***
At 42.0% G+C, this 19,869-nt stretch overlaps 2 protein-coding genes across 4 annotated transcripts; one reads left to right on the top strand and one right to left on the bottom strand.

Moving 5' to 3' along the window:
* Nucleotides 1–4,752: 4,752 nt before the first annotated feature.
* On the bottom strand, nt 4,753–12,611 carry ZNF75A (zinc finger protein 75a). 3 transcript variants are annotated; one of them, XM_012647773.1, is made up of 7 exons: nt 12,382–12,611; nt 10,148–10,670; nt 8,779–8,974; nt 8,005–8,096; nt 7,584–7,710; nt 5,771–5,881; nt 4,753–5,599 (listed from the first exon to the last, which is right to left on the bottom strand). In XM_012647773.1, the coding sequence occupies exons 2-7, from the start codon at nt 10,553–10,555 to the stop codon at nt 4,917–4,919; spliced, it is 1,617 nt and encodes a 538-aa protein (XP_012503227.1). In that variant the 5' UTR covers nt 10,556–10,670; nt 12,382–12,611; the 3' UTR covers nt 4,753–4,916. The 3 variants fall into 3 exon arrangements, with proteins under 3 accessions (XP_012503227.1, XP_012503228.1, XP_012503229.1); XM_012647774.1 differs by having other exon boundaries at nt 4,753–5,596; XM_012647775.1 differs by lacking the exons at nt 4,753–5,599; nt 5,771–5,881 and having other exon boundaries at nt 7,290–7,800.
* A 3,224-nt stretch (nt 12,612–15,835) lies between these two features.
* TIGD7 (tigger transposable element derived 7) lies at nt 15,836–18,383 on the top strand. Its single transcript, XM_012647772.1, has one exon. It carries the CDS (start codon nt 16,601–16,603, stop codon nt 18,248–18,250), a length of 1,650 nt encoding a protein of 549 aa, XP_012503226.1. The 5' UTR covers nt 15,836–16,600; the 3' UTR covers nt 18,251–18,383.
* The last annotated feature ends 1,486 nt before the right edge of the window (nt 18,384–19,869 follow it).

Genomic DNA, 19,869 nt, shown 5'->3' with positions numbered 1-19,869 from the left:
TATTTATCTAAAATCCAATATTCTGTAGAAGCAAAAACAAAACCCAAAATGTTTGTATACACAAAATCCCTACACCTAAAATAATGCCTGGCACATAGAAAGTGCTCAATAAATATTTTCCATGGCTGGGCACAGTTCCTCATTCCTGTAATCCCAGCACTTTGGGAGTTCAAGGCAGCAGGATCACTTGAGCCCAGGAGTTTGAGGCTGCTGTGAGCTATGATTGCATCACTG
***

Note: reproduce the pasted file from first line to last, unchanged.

At 42.0% G+C, this 19,869-nt stretch overlaps 2 protein-coding genes across 4 annotated transcripts; one reads left to right on the top strand and one right to left on the bottom strand.

Moving 5' to 3' along the window:
* Nucleotides 1–4,752: 4,752 nt before the first annotated feature.
* On the bottom strand, nt 4,753–12,611 carry ZNF75A (zinc finger protein 75a). 3 transcript variants are annotated; one of them, XM_012647773.1, is made up of 7 exons: nt 12,382–12,611; nt 10,148–10,670; nt 8,779–8,974; nt 8,005–8,096; nt 7,584–7,710; nt 5,771–5,881; nt 4,753–5,599 (listed from the first exon to the last, which is right to left on the bottom strand). In XM_012647773.1, the coding sequence occupies exons 2-7, from the start codon at nt 10,553–10,555 to the stop codon at nt 4,917–4,919; spliced, it is 1,617 nt and encodes a 538-aa protein (XP_012503227.1). In that variant the 5' UTR covers nt 10,556–10,670; nt 12,382–12,611; the 3' UTR covers nt 4,753–4,916. The 3 variants fall into 3 exon arrangements, with proteins under 3 accessions (XP_012503227.1, XP_012503228.1, XP_012503229.1); XM_012647774.1 differs by having other exon boundaries at nt 4,753–5,596; XM_012647775.1 differs by lacking the exons at nt 4,753–5,599; nt 5,771–5,881 and having other exon boundaries at nt 7,290–7,800.
* A 3,224-nt stretch (nt 12,612–15,835) lies between these two features.
* TIGD7 (tigger transposable element derived 7) lies at nt 15,836–18,383 on the top strand. Its single transcript, XM_012647772.1, has one exon. It carries the CDS (start codon nt 16,601–16,603, stop codon nt 18,248–18,250), a length of 1,650 nt encoding a protein of 549 aa, XP_012503226.1. The 5' UTR covers nt 15,836–16,600; the 3' UTR covers nt 18,251–18,383.
* The last annotated feature ends 1,486 nt before the right edge of the window (nt 18,384–19,869 follow it).

Genomic DNA, 19,869 nt, shown 5'->3' with positions numbered 1-19,869 from the left:
TATTTATCTAAAATCCAATATTCTGTAGAAGCAAAAACAAAACCCAAAATGTTTGTATACACAAAATCCCTACACCTAAAATAATGCCTGGCACATAGAAAGTGCTCAATAAATATTTTCCATGGCTGGGCACAGTTCCTCATTCCTGTAATCCCAGCACTTTGGGAGTTCAAGGCAGCAGGATCACTTGAGCCCAGGAGTTTGAGGCTGCTGTGAGCTATGATTGCATCACTG